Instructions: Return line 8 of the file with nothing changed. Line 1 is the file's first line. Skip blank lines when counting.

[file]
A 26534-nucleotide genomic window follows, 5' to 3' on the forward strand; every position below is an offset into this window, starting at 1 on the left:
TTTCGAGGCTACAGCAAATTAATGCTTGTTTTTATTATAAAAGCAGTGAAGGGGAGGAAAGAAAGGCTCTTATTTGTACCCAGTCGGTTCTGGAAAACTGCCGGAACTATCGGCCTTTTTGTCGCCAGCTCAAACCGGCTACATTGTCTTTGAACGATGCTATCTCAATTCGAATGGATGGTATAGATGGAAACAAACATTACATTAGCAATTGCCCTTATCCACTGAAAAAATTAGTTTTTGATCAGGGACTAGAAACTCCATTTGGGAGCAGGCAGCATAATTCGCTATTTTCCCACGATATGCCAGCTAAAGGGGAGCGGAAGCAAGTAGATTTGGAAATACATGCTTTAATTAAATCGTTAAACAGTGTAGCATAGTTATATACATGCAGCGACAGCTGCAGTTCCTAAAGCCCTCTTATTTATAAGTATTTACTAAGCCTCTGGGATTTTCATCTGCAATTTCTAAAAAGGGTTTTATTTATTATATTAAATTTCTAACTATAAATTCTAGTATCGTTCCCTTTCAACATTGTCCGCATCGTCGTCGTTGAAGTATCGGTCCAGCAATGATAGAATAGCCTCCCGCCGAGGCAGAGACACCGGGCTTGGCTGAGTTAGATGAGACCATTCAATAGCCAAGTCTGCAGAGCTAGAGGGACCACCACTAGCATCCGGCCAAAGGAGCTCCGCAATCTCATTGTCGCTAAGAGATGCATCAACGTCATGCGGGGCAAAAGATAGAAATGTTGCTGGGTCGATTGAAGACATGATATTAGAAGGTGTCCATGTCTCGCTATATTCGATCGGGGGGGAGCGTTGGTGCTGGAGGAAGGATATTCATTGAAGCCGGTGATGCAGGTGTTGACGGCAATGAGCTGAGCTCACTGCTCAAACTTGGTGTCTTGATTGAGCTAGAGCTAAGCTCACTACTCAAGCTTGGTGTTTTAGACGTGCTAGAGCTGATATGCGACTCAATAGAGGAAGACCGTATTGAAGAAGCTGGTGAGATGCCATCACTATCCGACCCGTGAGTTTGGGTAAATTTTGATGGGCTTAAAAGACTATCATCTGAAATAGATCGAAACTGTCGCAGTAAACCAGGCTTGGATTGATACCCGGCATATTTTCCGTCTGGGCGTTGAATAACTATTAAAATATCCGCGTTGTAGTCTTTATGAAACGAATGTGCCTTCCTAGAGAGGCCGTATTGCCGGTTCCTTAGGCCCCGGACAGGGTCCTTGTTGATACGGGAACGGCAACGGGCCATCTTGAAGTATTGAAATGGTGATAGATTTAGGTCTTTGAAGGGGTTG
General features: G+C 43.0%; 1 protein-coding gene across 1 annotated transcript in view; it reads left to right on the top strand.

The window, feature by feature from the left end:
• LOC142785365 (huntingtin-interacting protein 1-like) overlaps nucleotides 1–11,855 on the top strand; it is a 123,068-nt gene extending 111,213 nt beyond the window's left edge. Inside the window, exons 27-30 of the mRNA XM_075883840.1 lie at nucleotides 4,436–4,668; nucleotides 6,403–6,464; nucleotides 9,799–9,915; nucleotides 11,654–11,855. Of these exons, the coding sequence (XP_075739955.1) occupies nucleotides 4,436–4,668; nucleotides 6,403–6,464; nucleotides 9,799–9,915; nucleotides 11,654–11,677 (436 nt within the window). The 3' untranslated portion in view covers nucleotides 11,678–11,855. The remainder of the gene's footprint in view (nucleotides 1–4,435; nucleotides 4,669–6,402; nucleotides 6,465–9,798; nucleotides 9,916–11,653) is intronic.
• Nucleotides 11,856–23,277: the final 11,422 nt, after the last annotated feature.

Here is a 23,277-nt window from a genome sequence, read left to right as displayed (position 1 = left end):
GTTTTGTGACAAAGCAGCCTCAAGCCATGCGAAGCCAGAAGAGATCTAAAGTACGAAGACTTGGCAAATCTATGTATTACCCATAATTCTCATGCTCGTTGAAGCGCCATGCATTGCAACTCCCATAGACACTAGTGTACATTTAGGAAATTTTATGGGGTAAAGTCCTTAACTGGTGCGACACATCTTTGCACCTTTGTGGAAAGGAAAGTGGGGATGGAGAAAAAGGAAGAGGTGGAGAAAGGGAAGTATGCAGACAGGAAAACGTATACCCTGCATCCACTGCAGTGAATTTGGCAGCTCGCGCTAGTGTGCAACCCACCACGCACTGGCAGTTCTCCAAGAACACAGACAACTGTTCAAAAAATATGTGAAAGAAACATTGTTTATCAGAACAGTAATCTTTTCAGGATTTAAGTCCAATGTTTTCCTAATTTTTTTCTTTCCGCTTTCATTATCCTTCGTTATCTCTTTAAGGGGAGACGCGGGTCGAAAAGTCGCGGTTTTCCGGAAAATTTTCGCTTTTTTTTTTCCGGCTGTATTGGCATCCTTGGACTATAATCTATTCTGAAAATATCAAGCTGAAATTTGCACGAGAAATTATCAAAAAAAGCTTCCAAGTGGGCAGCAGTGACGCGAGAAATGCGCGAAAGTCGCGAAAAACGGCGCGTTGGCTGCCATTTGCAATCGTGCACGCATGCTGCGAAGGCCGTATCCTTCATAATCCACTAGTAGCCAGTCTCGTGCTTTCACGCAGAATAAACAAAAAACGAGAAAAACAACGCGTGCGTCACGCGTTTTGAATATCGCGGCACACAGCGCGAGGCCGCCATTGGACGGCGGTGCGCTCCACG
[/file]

GTTTTGTGACAAAGCAGCCTCAAGCCATGCGAAGCCAGAAGAGATCTAAAGTACGAAGACTTGGCAAATCTATGTATTACCCATAATTCTCATGCTCGTTGAAGCGCCATGCATTGCAACTCCCATAGACACTAGTGTACATTTAGGAAATTTTATGGGGTAAAGTCCTTAACTGGTGCGACACATCTTTGCACCTTTGTGGAAAGGAAAGTGGGGATGGAGAAAAAGGAAGAGGTGGAGAAAGGGAAGTATGCAGACAGGAAAACGTATACCCTGCATCCACTGCAGTGAATTTGGCAGCTCGCGCTAGTGTGCAACCCACCACGCACTGGCAGTTCTCCAAGAACACAGACAACTGTTCAAAAAATATGTGAAAGAAACATTGTTTATCAGAACAGTAATCTTTTCAGGATTTAAGTCCAATGTTTTCCTAATTTTTTTCTTTCCGCTTTCATTATCCTTCGTTATCTCTTTAAGGGGAGACGCGGGTCGAAAAGTCGCGGTTTTCCGGAAAATTTTCGCTTTTTTTTTTCCGGCTGTATTGGCATCCTTGGACTATAATCTATTCTGAAAATATCAAGCTGAAATTTGCACGAGAAATTATCAAAAAAAGCTTCCAAGTGGGCAGCAGTGACGCGAGAAATGCGCGAAAGTCGCGAAAAACGGCGCGTTGGCTGCCATTTGCAATCGTGCACGCATGCTGCGAAGGCCGTATCCTTCATAATCCACTAGTAGCCAGTCTCGTGCTTTCACGCAGAATAAACAAAAAACGAGAAAAACAACGCGTGCGTCACGCGTTTTGAATATCGCGGCACACAGCGCGAGGCCGCCATTGGACGGCGGTGCGCTCCACG